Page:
no. 35 If your wheel does not sit upright on the bicycle after the hub has been overhauled, make sure that the spring on the quick release device is installed correctly. The tapered end should always face inward.
No. 36 Over time, the sealant on the tubeless device will dry out and its effectiveness in preventing leakage will decrease. Update every three months (if you have a mountain bike, update every month).
No. 37 Many experts tell you to use the level on the saddle as a comfortable starting point. They may forget to mention: your bike must be on a level surface to work properly.
No. 38 Forget what kind of valve do you have? The Schrader valve is similar to the valve on your car; the presta valve is thinner and has a small nut that must be opened before inflation.
No. 39 The place where the gravel is hidden: brake pads, between inner tube and tire, cleats and pedals.
No. 40 If the carbon part is moved when it should not be moved, it may be scratched or damaged.
No. 41 If you squash frequently, you are almost certain that the PSI (air volume) in your tires is too low.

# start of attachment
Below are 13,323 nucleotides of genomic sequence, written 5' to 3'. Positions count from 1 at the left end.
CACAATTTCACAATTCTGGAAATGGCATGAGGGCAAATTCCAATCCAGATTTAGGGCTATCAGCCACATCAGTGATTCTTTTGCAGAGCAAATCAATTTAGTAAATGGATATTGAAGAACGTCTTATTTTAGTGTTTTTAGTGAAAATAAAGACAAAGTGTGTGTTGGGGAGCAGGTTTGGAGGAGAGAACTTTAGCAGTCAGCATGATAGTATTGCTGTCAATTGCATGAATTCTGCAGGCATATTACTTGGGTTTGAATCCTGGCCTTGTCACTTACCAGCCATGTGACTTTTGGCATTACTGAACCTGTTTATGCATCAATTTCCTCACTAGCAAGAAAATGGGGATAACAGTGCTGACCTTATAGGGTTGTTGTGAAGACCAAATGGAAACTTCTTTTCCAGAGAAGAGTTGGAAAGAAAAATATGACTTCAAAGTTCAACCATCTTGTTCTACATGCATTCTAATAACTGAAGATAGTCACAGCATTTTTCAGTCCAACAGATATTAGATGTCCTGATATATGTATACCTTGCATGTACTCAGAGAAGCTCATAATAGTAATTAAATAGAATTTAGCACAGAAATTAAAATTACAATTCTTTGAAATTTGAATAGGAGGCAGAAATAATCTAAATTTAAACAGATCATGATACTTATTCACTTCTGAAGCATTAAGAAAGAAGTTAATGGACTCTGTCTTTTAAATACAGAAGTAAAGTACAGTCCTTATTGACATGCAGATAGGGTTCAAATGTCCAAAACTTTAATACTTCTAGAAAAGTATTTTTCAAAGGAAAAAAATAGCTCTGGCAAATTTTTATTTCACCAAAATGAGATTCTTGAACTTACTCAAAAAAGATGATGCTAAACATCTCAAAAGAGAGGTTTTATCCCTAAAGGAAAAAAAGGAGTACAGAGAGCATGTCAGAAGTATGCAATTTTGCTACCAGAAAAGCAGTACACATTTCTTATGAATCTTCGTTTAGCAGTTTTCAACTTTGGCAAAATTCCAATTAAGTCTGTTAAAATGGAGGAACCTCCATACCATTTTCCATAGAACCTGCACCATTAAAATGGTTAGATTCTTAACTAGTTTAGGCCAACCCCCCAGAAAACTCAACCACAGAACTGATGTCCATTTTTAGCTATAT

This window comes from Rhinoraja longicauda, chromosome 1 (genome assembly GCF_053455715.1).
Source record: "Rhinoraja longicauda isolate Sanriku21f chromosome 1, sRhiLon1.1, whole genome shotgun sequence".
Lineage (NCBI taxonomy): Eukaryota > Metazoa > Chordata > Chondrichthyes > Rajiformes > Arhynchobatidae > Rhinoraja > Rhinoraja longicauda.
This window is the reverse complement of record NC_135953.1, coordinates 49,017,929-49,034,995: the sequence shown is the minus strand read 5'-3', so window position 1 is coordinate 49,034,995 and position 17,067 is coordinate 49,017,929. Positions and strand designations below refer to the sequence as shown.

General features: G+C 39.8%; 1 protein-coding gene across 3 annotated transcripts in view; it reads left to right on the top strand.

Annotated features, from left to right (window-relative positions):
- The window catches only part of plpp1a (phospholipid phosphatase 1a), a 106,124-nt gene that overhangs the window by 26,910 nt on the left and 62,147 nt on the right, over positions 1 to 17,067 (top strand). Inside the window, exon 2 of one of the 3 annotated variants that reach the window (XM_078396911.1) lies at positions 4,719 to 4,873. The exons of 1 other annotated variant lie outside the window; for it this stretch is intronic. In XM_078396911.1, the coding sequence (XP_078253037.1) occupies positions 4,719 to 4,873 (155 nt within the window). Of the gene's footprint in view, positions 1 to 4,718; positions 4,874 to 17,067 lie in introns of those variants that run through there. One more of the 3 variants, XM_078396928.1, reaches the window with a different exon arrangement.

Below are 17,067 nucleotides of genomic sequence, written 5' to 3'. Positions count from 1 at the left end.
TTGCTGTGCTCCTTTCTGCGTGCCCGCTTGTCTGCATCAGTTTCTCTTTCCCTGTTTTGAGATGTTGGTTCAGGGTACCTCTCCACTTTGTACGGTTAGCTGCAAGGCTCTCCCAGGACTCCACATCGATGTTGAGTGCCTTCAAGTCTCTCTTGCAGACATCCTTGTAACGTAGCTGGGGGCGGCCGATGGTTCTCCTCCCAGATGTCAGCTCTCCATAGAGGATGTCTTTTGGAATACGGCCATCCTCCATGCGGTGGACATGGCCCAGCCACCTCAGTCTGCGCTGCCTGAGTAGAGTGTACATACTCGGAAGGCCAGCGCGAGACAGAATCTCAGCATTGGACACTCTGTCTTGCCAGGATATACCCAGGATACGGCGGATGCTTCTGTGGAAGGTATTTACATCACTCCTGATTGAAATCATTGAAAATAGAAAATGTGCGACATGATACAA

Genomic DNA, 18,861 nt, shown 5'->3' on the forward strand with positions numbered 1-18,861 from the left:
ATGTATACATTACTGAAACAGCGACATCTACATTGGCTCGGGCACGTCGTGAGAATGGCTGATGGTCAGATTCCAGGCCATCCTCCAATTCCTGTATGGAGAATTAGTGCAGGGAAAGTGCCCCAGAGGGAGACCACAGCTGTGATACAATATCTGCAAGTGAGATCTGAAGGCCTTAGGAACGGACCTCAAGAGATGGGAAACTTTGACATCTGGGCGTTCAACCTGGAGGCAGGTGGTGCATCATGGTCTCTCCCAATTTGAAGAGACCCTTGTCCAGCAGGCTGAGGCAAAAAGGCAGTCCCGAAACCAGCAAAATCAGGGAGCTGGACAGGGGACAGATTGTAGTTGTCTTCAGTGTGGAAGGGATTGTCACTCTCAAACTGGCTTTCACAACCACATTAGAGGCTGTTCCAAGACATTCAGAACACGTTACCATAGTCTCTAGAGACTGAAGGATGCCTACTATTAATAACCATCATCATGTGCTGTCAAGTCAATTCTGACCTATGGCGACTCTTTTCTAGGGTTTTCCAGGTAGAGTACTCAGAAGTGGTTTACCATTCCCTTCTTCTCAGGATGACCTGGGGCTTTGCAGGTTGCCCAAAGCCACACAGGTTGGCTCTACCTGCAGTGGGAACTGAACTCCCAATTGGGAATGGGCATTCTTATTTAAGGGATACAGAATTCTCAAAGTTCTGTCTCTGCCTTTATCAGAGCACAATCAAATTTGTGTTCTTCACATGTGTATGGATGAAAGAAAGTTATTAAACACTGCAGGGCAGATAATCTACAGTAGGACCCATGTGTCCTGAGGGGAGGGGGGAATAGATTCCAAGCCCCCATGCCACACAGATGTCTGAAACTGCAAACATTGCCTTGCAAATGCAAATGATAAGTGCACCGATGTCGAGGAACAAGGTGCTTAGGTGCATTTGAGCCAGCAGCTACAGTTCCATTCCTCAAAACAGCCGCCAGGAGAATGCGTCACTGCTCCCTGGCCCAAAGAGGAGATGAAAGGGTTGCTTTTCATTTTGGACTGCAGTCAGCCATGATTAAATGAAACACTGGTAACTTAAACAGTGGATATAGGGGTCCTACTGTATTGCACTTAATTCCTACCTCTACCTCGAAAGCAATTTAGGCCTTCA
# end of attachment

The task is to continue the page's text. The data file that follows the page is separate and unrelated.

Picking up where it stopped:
No. 42 The difference between the axis and the main shaft: the shaft remains stationary, while an object rotates around it (think of the wheel); the main shaft rotates in the stationary body (think of the bottom bracket).
No. 43 Pull your spokes often so you will know what it feels and sounds right. When a person feels uncomfortable or its tone is different from others, you know that your spokes are loose.
No. 44 Install the quick release fork so that the lever is on the non-drive side.
No. 45 The easiest way to take out the rear wheel is to shift to the highest gear so that your chain is on the outer (smallest) gear. If it is in the middle or all the way to the inside, it will be difficult for you to pass the gear through the chain and derailleur.